Chemistry & Physics
Neuroscientists at Goethe University, Frankfurt have discovered a feedback loop that modulates the receptivity of the auditory cortex to incoming acoustic signals when bats emit echolocation calls. In a study published in the journal “Nature Communications”, the researchers show that information transfer in the neural circuits involved switched direction in the course of call production. It seems likely that this feedback prepares the auditory cortex for the expected echoes of the emitted calls. The researchers interpret their findings as indicating that the importance of feedback loops in the brain is currently still underestimated.
- Nature Communications
As glaciers worldwide retreat due to climate change, managers of national parks need to know what’s on the horizon to prepare for the future. A new study from the University of Washington and the U.S. National Park Service has measured 38 years of change for glaciers in Kenai Fjords National Park south of Anchorage and discovered that 13 of the 19 glaciers show substantial retreat, four are relatively stable, and two have advanced. It also finds trends in which glacier types are disappearing fastest. The new data for these glaciers provide a baseline to study how climate change — including warmer air temperatures, as well as changes in both the types and amount of precipitation — will continue to affect glaciers as the impacts of climate change accumulate.
- Journal of Glaciology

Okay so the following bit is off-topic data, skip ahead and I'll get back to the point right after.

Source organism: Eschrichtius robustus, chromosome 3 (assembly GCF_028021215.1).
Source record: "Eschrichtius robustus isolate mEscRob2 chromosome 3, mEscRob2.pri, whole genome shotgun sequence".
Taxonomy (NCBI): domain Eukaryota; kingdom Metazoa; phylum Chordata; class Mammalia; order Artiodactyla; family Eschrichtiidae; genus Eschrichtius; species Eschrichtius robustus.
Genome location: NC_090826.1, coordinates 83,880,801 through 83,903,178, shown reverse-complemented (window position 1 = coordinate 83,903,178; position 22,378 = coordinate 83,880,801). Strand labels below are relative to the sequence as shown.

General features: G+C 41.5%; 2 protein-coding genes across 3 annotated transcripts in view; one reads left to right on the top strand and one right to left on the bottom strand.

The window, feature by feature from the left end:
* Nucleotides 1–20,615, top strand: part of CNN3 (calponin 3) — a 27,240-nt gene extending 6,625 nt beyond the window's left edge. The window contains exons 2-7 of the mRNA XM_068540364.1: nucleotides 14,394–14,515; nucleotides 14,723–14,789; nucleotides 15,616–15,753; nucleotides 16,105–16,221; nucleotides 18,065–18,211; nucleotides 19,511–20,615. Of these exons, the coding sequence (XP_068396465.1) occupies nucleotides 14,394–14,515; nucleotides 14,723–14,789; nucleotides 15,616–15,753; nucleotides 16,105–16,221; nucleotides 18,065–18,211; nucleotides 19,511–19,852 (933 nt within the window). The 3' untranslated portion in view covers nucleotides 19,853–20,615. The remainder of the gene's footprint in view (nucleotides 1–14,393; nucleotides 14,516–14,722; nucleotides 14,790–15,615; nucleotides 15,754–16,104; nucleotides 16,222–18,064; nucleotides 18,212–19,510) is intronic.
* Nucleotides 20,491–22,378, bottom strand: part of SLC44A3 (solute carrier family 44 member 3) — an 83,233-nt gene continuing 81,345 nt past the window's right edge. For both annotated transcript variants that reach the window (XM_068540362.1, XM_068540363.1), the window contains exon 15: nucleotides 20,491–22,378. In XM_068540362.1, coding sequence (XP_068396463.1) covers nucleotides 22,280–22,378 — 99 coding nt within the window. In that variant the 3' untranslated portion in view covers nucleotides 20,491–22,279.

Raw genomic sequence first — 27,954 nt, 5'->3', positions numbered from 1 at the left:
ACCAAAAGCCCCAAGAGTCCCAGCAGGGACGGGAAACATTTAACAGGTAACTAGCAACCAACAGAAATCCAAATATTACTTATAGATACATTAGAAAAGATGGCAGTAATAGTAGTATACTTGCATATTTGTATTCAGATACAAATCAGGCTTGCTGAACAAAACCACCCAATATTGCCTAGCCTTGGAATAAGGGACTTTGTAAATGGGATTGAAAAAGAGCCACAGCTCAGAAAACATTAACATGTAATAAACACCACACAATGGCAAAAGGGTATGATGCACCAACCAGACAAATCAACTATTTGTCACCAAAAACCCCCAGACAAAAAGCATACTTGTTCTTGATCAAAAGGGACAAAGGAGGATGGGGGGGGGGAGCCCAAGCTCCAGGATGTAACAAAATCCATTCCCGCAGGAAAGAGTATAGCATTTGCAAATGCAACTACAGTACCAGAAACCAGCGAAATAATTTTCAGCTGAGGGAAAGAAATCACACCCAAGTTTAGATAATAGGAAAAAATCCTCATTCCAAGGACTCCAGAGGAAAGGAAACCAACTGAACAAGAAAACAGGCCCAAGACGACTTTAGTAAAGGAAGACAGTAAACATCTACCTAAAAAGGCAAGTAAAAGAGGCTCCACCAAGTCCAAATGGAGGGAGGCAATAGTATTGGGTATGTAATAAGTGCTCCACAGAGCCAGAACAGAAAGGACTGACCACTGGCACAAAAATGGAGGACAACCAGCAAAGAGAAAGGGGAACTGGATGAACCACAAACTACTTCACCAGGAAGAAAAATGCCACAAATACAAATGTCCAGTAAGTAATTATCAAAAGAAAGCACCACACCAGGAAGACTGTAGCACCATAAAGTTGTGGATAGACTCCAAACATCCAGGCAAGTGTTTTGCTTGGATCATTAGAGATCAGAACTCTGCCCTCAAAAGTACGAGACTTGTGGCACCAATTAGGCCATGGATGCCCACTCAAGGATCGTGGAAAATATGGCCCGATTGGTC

- National Park Service
In recognition of our outstanding expertise in quantum research: a consortium consisting of eleven researchers from Friedrich-Alexander-Universität Erlangen-Nürnberg (FAU) will receive roughly three million euros in funding by 2025. The new lighthouse project Quantum Measurement and Control for the Enablement of Quantum Computing and Quantum Sensing (QuMeCo) will ignite basic research into quantum computing, sensing and imaging, combining physics and electrical engineering in new ways in the field of light and matter.
The different geographic and climatic regions from which ragweed pollen originates, as well as the degree of environmental pollution, may influence the severity of allergic reactions such as hay fever and asthma. Pollen from plants in different areas exhibit different levels of aggressiveness. This is the conclusion reached by an inter-university study team led by MedUni Vienna and involving the University of Vienna and the University of Natural Resources and Applied Life Sciences. The study was recently published in the journal "Frontiers in Allergy".
- Frontiers in Allergy
Researchers from Department of Microbiology, School of Clinical Medicine, Li Ka Shing Faculty of Medicine of The University of Hong Kong (HKUMed) revealed insights into the mechanism of how coronaviruses including SARS-CoV-2, SARS-CoV-1, and MERS-CoV exploit a host protease called ‘cysteine-aspartic protease 6’ (caspase-6) for efficient replication.
New research using genome editing technology has allowed scientists to create a model and assess a gene mutation associated with neuropsychiatric disorders in humans. The study has revealed how the mutation functions in the brain and affects anxiety and sociality.